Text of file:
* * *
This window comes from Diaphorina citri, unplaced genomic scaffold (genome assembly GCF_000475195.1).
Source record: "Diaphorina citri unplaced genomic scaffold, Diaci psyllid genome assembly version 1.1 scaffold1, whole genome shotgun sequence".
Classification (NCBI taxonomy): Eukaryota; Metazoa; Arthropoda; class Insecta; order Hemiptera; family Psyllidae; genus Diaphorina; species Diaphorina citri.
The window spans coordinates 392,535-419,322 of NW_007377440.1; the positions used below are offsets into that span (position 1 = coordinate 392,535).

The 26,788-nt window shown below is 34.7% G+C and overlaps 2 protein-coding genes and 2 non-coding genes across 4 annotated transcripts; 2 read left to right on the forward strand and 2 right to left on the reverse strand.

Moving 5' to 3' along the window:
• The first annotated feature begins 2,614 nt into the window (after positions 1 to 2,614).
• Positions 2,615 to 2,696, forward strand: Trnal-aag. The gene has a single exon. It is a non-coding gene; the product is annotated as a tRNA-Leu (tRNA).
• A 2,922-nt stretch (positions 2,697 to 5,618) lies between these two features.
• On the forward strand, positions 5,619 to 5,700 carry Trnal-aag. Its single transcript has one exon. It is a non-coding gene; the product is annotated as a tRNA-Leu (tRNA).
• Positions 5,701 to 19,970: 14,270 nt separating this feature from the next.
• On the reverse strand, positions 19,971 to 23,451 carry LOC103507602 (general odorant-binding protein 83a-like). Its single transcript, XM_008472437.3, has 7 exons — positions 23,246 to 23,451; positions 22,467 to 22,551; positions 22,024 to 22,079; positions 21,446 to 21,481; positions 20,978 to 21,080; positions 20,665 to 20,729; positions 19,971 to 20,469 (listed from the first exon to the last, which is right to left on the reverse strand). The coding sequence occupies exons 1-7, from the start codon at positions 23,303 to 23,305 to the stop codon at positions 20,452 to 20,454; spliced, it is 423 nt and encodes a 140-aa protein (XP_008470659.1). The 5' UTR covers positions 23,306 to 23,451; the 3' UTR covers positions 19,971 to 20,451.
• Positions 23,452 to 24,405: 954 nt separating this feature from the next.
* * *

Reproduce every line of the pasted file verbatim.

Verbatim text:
This window comes from Diaphorina citri, unplaced genomic scaffold (genome assembly GCF_000475195.1).
Source record: "Diaphorina citri unplaced genomic scaffold, Diaci psyllid genome assembly version 1.1 scaffold1, whole genome shotgun sequence".
Classification (NCBI taxonomy): Eukaryota; Metazoa; Arthropoda; class Insecta; order Hemiptera; family Psyllidae; genus Diaphorina; species Diaphorina citri.
The window spans coordinates 392,535-419,322 of NW_007377440.1; the positions used below are offsets into that span (position 1 = coordinate 392,535).

The 26,788-nt window shown below is 34.7% G+C and overlaps 2 protein-coding genes and 2 non-coding genes across 4 annotated transcripts; 2 read left to right on the forward strand and 2 right to left on the reverse strand.

Moving 5' to 3' along the window:
• The first annotated feature begins 2,614 nt into the window (after positions 1 to 2,614).
• Positions 2,615 to 2,696, forward strand: Trnal-aag. The gene has a single exon. It is a non-coding gene; the product is annotated as a tRNA-Leu (tRNA).
• A 2,922-nt stretch (positions 2,697 to 5,618) lies between these two features.
• On the forward strand, positions 5,619 to 5,700 carry Trnal-aag. Its single transcript has one exon. It is a non-coding gene; the product is annotated as a tRNA-Leu (tRNA).
• Positions 5,701 to 19,970: 14,270 nt separating this feature from the next.
• On the reverse strand, positions 19,971 to 23,451 carry LOC103507602 (general odorant-binding protein 83a-like). Its single transcript, XM_008472437.3, has 7 exons — positions 23,246 to 23,451; positions 22,467 to 22,551; positions 22,024 to 22,079; positions 21,446 to 21,481; positions 20,978 to 21,080; positions 20,665 to 20,729; positions 19,971 to 20,469 (listed from the first exon to the last, which is right to left on the reverse strand). The coding sequence occupies exons 1-7, from the start codon at positions 23,303 to 23,305 to the stop codon at positions 20,452 to 20,454; spliced, it is 423 nt and encodes a 140-aa protein (XP_008470659.1). The 5' UTR covers positions 23,306 to 23,451; the 3' UTR covers positions 19,971 to 20,451.
• Positions 23,452 to 24,405: 954 nt separating this feature from the next.